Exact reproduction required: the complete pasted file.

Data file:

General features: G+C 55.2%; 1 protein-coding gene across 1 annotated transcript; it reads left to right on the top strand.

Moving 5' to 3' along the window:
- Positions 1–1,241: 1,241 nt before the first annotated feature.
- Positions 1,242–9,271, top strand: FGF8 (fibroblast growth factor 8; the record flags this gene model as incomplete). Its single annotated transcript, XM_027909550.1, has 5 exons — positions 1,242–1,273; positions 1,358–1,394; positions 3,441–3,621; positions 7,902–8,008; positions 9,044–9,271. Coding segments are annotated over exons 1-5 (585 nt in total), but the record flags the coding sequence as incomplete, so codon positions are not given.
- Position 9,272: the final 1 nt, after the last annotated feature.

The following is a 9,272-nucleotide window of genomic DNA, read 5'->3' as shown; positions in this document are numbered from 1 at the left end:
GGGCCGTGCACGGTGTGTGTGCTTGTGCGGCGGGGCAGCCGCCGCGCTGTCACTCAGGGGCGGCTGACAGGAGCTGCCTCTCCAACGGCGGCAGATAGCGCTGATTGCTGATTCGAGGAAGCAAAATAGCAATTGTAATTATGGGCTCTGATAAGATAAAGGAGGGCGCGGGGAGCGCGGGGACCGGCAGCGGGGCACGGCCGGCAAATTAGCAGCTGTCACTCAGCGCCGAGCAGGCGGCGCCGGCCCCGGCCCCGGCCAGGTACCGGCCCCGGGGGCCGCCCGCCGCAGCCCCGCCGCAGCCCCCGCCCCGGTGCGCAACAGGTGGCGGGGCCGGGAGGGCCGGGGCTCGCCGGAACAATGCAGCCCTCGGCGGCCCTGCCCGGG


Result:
General features: G+C 55.2%; 1 protein-coding gene across 1 annotated transcript; it reads left to right on the top strand.

Moving 5' to 3' along the window:
- Positions 1–1,241: 1,241 nt before the first annotated feature.
- Positions 1,242–9,271, top strand: FGF8 (fibroblast growth factor 8; the record flags this gene model as incomplete). Its single annotated transcript, XM_027909550.1, has 5 exons — positions 1,242–1,273; positions 1,358–1,394; positions 3,441–3,621; positions 7,902–8,008; positions 9,044–9,271. Coding segments are annotated over exons 1-5 (585 nt in total), but the record flags the coding sequence as incomplete, so codon positions are not given.
- Position 9,272: the final 1 nt, after the last annotated feature.

The following is a 9,272-nucleotide window of genomic DNA, read 5'->3' as shown; positions in this document are numbered from 1 at the left end:
GGGCCGTGCACGGTGTGTGTGCTTGTGCGGCGGGGCAGCCGCCGCGCTGTCACTCAGGGGCGGCTGACAGGAGCTGCCTCTCCAACGGCGGCAGATAGCGCTGATTGCTGATTCGAGGAAGCAAAATAGCAATTGTAATTATGGGCTCTGATAAGATAAAGGAGGGCGCGGGGAGCGCGGGGACCGGCAGCGGGGCACGGCCGGCAAATTAGCAGCTGTCACTCAGCGCCGAGCAGGCGGCGCCGGCCCCGGCCCCGGCCAGGTACCGGCCCCGGGGGCCGCCCGCCGCAGCCCCGCCGCAGCCCCCGCCCCGGTGCGCAACAGGTGGCGGGGCCGGGAGGGCCGGGGCTCGCCGGAACAATGCAGCCCTCGGCGGCCCTGCCCGGG